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Pachyderme Hardcover – October 1, 2013
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Peeters’ autobiographical award winner, Blue Pills (2008), ended with him chatting with a mammoth. The fictional Pachyderme begins in a traffic jam created by an elephant in the middle of the road. Out of the fray walks a stylishly dressed woman en route to her hospitalized husband. Cut to that institution’s surgical theater, from which the surgeon, who’s also the director, literally dances away from another successful procedure. Even before she reaches the hospital, the woman begins to see things (alien-looking babies) and when she wanders the building there is more: a spy-type capable of emerging from a pipe in the wall and, in the morgue, the reanimated corpse of an old woman who may be herself-to-come. She also encounters the surgeon-director, who comes on to her, and, briefly, her husband. Flashbacks to her just-earlier life, in which she gave up a concert pianist’s career for marriage, also feature in Peeters’ surreal, dreamlike tale, immaculately rendered in the cinematic realist manner typical of mainstream European comics. What it means exactly is up for grabs, but it has a happy ending. --Ray Olson
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The art here is by turns somber / cheeky / moody / expansive. The color palate is mostly subdued, with punctuations of boldness that enhance and throw the other pages into relief. As should be assumed, there is a lot going on here. There is a constant current of unease, but never creepy or depressing. I will certainly be dipping back in again.
I once read a humorously obtuse review of a novel which concluded: "This is the sort of thing you will like, if you like this sort of thing." I am finding myself wanting to reprise it, half seriously, now. For those who insist on a linear narrative, obviously, this is not your ball of tea. For those with a desire to have a graphic novel stretch you out a little and make / let you draw your own insights, this may well be a treat for your tastes. Forgive the high ratio of "/" to words here, but there is a lot of /ing going on in this beguiling little novel.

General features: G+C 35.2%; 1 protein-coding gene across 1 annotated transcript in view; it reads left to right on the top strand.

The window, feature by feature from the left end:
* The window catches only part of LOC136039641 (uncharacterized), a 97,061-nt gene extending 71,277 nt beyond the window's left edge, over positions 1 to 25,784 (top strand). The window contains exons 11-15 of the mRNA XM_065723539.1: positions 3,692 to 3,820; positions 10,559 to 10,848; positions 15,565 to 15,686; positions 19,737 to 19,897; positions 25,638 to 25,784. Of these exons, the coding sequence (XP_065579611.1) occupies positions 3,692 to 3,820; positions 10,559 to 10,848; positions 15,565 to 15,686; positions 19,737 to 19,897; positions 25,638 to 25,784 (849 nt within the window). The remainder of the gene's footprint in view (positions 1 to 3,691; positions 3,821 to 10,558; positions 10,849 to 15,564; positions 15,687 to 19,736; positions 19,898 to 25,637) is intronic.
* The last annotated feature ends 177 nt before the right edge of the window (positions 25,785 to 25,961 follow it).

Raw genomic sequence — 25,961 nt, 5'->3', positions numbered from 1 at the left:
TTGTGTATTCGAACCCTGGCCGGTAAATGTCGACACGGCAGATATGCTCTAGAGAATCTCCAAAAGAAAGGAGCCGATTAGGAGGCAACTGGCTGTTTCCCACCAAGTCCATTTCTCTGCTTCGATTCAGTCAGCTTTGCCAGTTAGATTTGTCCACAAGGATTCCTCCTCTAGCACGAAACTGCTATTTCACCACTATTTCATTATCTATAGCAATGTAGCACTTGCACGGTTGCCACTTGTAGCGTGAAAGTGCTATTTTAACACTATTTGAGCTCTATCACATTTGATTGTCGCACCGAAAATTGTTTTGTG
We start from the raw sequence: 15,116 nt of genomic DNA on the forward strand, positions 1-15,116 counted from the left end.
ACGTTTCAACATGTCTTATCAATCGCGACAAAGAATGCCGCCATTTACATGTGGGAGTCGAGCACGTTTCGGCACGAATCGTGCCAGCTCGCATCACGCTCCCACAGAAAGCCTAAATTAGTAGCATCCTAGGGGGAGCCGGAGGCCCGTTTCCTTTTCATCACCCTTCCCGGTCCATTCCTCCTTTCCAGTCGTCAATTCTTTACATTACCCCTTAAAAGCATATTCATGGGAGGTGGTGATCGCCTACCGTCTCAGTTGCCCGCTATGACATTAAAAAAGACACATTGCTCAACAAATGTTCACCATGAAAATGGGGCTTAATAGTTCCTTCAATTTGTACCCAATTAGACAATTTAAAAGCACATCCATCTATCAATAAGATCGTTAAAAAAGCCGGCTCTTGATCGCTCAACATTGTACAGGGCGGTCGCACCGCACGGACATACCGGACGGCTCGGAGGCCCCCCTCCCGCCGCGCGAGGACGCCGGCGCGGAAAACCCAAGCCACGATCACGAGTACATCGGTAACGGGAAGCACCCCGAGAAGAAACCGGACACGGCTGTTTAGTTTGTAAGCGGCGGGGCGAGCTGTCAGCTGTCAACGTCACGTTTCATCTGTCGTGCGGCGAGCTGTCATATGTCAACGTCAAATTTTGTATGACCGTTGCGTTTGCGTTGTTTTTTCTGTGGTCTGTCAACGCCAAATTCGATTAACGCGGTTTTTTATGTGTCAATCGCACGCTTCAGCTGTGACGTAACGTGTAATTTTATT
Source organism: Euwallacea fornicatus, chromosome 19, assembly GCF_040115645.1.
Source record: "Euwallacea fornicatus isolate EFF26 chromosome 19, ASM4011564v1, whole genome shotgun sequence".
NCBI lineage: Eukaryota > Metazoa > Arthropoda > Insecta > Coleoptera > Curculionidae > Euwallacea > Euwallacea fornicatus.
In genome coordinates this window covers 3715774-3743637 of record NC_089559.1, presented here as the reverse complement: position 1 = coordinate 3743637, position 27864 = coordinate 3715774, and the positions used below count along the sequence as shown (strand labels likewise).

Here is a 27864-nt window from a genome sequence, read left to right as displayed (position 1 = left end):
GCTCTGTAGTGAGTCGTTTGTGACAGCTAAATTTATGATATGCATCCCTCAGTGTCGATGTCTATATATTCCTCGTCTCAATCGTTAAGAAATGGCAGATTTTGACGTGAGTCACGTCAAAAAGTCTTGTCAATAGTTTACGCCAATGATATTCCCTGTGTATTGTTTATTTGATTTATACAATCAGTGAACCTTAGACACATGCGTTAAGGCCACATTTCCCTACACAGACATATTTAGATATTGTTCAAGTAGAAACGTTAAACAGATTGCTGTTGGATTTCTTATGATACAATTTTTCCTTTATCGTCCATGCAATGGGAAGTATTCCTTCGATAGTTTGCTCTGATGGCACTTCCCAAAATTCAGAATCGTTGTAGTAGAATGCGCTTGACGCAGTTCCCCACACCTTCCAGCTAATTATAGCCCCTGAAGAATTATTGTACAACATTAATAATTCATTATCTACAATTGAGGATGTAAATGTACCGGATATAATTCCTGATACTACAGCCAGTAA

A woman leaves her car in a traffic jam in the country after discovering a dead elephant is blocking the road. She has to get to the nearby hospital because her husband has been in a terrible car accident. She traverses the forest to reach the hospital and discovers that she can’t find her husband. As she makes her way through this increasingly Kafka-esque place, she’ll meet an alcoholic surgeon who may or may not hold the key to World War 3 if the phallic-nosed ghost detective is right. Why do the walls have nipples, why is the forest full of babies, and how are the dead coming back to life? Maybe this is a dream. Or a fantasy. Or maybe she was in a terrible car accident and not her husband. Or does she have a husband? When did this happen and how did she get here?
In his illuminating introduction to the book, Moebius (aka Jean Giraud, RIP) mentions David Lynch’s Mulholland Drive as a comparison to Frederick Peeters’ trippy tale which is totally accurate, not least for Peeters’ cinematic art treatment of the story. There are parts of the book which you can follow and you think you know what’s happening and then suddenly Peeters will take a left turn and you’ll be somewhere else. And then another left turn, then another, and you don’t know what to think.
This might seem like an irritating form of storytelling - and it probably will be to some readers - but Pachyderme is the kind of well-crafted story which offers the audience multiple interpretations, all of which are valid. And it does so in a way that’s always keeping you engaged so that you’re not totally off balance but not fully in control either - and, it seems, neither is the author.
Again, it’s the kind of book where describing it makes it seem overintellectual, ungraspable and pretentiously arty that will completely isolate practically everyone - but it’s not. Pachyderme won’t be for everyone - what is? - but it’s the kind of mesmerising story that anybody looking for an original and fascinating comic will get something out of.